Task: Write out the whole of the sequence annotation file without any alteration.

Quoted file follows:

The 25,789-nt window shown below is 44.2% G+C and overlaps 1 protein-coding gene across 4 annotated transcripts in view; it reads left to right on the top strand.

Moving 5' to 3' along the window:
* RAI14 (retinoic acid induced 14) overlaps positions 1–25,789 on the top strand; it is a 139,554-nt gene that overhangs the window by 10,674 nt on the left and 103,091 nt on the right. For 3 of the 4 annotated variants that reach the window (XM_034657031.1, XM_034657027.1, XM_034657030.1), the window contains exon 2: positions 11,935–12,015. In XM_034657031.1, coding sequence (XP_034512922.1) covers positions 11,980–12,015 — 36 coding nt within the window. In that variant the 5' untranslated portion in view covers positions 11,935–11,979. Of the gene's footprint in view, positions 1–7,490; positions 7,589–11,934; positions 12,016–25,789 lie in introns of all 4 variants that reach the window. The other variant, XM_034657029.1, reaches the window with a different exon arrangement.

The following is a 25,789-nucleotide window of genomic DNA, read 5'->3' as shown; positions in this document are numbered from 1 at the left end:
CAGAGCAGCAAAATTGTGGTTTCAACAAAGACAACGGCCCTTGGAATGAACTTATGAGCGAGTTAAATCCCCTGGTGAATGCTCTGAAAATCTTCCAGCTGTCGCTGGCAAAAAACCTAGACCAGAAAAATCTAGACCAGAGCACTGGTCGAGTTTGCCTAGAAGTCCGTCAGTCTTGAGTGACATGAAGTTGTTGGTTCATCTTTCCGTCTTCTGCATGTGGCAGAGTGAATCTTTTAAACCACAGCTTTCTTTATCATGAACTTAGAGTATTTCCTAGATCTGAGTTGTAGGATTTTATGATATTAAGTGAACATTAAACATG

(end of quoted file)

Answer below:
The 25,789-nt window shown below is 44.2% G+C and overlaps 1 protein-coding gene across 4 annotated transcripts in view; it reads left to right on the top strand.

Moving 5' to 3' along the window:
* RAI14 (retinoic acid induced 14) overlaps positions 1–25,789 on the top strand; it is a 139,554-nt gene that overhangs the window by 10,674 nt on the left and 103,091 nt on the right. For 3 of the 4 annotated variants that reach the window (XM_034657031.1, XM_034657027.1, XM_034657030.1), the window contains exon 2: positions 11,935–12,015. In XM_034657031.1, coding sequence (XP_034512922.1) covers positions 11,980–12,015 — 36 coding nt within the window. In that variant the 5' untranslated portion in view covers positions 11,935–11,979. Of the gene's footprint in view, positions 1–7,490; positions 7,589–11,934; positions 12,016–25,789 lie in introns of all 4 variants that reach the window. The other variant, XM_034657029.1, reaches the window with a different exon arrangement.

The following is a 25,789-nucleotide window of genomic DNA, read 5'->3' as shown; positions in this document are numbered from 1 at the left end:
CAGAGCAGCAAAATTGTGGTTTCAACAAAGACAACGGCCCTTGGAATGAACTTATGAGCGAGTTAAATCCCCTGGTGAATGCTCTGAAAATCTTCCAGCTGTCGCTGGCAAAAAACCTAGACCAGAAAAATCTAGACCAGAGCACTGGTCGAGTTTGCCTAGAAGTCCGTCAGTCTTGAGTGACATGAAGTTGTTGGTTCATCTTTCCGTCTTCTGCATGTGGCAGAGTGAATCTTTTAAACCACAGCTTTCTTTATCATGAACTTAGAGTATTTCCTAGATCTGAGTTGTAGGATTTTATGATATTAAGTGAACATTAAACATG